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NZ laboratory dates stone-age British bread - 14/01/2000

A New Zealand radiocarbon laboratory has helped establish the age of the earliest known bread found in Britain.

The Institute of Geological & Nuclear Sciences’ Rafter Radiocarbon Laboratory was one of two labs worldwide asked to date bread fragments discovered in an archaeological dig at Yarnton, Oxfordshire.

The other lab was Oxford University’s Radiocabon Unit which 10 years ago helped date the Shroud of Turin. The two labs came up with results within three years of each other – around 3500BC.

Looking a bit like a burnt muesli bar, the bread consists of a number of coarsely ground gains; only barley can be readily identified. The find sheds new light on the dietary habits of ancient Britons, who are thought to be among the first pastoralists in England. Previously the oldest surviving piece of British bread dated from around 1000BC.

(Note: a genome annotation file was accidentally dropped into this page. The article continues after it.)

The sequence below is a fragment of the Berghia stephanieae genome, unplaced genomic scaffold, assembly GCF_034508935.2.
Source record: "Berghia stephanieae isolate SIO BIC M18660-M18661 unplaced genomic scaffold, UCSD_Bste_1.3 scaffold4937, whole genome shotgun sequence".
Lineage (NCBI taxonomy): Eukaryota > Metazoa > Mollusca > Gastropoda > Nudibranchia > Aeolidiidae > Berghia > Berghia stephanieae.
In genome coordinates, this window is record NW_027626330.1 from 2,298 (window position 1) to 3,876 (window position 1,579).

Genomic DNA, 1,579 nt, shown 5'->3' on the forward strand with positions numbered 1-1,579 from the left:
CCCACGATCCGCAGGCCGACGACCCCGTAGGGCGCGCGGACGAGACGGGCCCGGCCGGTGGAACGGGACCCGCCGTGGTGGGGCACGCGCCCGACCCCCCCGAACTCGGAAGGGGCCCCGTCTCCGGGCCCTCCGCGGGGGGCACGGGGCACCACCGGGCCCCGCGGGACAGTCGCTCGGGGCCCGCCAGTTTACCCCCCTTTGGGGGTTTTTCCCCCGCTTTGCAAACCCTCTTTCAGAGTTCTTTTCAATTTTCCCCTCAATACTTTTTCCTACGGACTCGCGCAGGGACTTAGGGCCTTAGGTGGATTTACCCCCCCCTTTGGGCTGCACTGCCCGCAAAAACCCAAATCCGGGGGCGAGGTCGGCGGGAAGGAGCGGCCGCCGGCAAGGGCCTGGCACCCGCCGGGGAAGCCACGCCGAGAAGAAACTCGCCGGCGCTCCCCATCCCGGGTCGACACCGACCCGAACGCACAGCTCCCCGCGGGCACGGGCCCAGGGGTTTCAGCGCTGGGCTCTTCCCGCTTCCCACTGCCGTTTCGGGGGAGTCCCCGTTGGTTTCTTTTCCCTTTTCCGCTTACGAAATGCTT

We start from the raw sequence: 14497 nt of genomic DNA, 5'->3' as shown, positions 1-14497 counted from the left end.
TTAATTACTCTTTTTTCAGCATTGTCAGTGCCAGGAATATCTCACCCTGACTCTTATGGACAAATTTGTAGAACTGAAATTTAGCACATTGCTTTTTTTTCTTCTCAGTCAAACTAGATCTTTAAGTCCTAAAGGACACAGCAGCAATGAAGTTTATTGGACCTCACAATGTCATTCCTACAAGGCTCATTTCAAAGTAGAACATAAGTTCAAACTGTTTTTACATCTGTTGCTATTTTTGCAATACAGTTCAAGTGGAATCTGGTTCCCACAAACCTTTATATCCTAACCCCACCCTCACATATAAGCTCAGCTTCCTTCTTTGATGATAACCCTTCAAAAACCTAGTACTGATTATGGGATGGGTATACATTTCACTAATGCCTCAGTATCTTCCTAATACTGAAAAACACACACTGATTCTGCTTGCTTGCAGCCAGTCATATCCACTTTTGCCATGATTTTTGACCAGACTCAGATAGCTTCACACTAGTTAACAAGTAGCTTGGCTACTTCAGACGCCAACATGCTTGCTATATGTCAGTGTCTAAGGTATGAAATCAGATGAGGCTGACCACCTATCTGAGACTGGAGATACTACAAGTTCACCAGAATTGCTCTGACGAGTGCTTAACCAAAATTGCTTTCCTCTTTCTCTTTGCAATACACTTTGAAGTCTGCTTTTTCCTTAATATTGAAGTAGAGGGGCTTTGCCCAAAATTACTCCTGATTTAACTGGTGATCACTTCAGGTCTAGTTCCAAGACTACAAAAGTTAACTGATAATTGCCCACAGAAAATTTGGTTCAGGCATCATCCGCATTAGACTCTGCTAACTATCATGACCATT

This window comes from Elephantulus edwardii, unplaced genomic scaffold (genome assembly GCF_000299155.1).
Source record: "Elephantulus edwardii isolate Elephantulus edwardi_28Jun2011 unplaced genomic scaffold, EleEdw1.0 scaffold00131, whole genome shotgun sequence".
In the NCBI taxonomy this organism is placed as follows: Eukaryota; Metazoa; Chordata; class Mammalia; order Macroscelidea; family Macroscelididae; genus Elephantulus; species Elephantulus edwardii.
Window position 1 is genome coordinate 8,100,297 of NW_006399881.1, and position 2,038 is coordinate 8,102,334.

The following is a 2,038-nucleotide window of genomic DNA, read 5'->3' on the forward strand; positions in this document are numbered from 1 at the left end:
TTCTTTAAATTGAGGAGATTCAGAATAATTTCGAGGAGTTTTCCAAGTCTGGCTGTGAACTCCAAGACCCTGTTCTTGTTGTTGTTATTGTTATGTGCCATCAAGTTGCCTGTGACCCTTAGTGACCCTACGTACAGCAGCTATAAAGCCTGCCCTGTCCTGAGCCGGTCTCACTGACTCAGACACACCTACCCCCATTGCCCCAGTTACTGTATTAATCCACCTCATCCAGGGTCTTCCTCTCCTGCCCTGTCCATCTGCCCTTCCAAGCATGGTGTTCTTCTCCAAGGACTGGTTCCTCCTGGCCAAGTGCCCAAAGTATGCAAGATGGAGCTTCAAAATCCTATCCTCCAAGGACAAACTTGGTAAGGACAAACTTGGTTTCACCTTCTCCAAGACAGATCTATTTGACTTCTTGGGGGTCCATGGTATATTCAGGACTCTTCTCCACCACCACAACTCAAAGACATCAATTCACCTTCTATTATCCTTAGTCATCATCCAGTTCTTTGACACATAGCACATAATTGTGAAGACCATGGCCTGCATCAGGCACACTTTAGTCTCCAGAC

Manager of the Rafter Laboratory, Rodger Sparks, said it was increasingly common for important achaeological finds to be subjected to multiple dating tests.

" That the Rafter Laboratory was asked to participate in the project is an indication of the international reputation that the laboratory is gaining for this sort of work."

Dr Sparks said the dating presented no special problems even though the sample sent from Britain was only 100 milligrams – several crumbs.

" The technology at the Rafter Laboratory is ideally suited to dating small fragments of precious artefacts. Laboratory staff have a proven track record in producing reliable results."

Alex Bayliss, Scientific Dating Co-ordinator of English Heritage which manages archaeological projects in Britain, said: " It is impressive that two laboratories on different sides of the globe produced radiocarbon dates of within three years of each other for something over 5000 years old."

For more information contact:
Dr Rodger Sparks